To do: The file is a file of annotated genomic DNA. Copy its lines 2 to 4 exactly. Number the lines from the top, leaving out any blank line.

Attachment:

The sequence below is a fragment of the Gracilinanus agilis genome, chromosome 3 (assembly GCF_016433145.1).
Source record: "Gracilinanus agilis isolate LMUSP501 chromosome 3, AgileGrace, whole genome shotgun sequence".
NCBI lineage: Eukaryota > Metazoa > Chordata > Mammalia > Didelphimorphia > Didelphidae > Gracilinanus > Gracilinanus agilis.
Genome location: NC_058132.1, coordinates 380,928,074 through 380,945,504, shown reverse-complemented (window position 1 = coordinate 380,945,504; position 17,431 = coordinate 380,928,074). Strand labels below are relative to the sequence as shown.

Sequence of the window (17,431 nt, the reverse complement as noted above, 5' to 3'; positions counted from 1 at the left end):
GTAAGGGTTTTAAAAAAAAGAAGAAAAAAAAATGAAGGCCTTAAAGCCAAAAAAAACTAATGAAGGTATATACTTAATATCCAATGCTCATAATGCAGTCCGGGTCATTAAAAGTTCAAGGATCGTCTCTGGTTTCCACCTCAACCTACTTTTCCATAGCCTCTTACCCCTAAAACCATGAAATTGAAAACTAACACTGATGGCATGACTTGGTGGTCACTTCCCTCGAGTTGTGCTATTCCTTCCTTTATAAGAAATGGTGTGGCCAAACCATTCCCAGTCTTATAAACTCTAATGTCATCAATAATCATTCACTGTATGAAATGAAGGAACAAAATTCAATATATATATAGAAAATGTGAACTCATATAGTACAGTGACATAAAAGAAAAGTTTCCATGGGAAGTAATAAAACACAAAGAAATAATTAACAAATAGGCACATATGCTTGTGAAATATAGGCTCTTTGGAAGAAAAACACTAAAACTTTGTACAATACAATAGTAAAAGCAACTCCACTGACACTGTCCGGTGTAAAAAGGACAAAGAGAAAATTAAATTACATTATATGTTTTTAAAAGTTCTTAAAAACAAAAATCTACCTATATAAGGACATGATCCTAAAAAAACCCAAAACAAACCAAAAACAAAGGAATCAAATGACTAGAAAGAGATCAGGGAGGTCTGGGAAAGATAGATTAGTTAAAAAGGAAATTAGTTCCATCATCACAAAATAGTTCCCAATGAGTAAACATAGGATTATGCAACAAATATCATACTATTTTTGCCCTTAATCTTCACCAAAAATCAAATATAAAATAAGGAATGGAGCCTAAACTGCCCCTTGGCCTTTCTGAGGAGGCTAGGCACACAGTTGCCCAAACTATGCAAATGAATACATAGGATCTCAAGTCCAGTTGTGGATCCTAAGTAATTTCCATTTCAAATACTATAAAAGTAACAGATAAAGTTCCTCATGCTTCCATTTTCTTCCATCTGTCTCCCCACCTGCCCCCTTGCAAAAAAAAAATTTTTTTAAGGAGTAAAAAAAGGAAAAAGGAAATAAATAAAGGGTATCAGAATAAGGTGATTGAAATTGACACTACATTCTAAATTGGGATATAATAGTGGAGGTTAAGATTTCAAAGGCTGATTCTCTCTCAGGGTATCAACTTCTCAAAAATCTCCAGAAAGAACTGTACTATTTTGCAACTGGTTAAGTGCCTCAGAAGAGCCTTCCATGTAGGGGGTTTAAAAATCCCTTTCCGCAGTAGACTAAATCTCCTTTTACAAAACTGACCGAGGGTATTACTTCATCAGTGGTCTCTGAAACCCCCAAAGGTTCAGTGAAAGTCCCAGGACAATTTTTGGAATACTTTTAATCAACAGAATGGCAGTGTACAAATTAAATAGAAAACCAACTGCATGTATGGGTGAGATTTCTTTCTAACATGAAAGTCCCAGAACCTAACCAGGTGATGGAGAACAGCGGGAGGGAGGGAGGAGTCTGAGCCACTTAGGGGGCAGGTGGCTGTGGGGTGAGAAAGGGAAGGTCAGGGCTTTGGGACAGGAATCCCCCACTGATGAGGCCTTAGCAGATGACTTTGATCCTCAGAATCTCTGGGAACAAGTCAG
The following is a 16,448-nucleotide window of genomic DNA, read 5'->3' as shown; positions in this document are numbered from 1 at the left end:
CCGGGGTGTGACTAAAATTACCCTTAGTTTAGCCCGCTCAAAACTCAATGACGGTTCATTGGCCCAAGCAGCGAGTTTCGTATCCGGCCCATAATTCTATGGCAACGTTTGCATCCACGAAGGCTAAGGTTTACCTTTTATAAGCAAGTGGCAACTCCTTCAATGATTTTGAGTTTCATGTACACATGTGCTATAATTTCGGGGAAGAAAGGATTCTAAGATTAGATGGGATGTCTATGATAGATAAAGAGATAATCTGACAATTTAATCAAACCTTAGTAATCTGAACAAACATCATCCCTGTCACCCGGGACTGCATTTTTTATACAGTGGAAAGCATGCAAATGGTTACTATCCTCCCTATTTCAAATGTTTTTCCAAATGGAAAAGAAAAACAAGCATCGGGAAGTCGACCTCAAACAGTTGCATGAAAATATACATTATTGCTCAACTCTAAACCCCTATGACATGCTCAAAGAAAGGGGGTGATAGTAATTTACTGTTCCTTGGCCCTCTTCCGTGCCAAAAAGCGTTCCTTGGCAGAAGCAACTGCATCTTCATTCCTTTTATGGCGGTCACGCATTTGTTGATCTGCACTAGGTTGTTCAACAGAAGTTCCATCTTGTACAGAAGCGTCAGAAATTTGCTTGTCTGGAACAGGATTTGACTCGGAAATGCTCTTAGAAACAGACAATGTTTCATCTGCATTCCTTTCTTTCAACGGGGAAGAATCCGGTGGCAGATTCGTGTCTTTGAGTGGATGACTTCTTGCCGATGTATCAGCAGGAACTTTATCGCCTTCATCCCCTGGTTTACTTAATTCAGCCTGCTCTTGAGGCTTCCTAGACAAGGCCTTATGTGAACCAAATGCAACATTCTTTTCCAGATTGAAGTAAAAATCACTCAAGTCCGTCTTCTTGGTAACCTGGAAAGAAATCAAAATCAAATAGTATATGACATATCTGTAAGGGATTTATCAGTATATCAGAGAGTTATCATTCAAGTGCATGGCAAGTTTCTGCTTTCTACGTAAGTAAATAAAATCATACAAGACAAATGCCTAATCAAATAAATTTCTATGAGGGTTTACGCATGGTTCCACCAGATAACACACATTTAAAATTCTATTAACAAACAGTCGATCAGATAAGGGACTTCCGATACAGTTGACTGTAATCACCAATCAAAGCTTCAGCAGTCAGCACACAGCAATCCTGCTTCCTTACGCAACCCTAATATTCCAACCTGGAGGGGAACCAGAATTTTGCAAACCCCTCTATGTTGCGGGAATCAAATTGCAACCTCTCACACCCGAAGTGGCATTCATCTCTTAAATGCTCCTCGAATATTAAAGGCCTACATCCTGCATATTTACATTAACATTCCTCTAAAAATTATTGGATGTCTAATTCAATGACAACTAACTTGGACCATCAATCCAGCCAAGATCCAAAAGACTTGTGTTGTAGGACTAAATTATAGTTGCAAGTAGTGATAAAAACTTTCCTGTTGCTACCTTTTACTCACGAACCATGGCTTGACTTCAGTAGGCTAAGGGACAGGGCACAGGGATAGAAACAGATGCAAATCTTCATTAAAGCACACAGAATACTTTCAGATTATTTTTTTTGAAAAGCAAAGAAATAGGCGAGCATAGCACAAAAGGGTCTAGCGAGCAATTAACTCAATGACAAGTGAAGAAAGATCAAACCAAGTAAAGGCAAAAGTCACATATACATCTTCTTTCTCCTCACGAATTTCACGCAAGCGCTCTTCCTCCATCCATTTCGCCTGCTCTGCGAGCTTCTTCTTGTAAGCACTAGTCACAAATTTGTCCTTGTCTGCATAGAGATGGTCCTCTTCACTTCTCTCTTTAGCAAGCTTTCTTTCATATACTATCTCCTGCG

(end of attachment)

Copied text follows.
Source record: "Gracilinanus agilis isolate LMUSP501 chromosome 3, AgileGrace, whole genome shotgun sequence".
NCBI lineage: Eukaryota > Metazoa > Chordata > Mammalia > Didelphimorphia > Didelphidae > Gracilinanus > Gracilinanus agilis.
Genome location: NC_058132.1, coordinates 380,928,074 through 380,945,504, shown reverse-complemented (window position 1 = coordinate 380,945,504; position 17,431 = coordinate 380,928,074). Strand labels below are relative to the sequence as shown.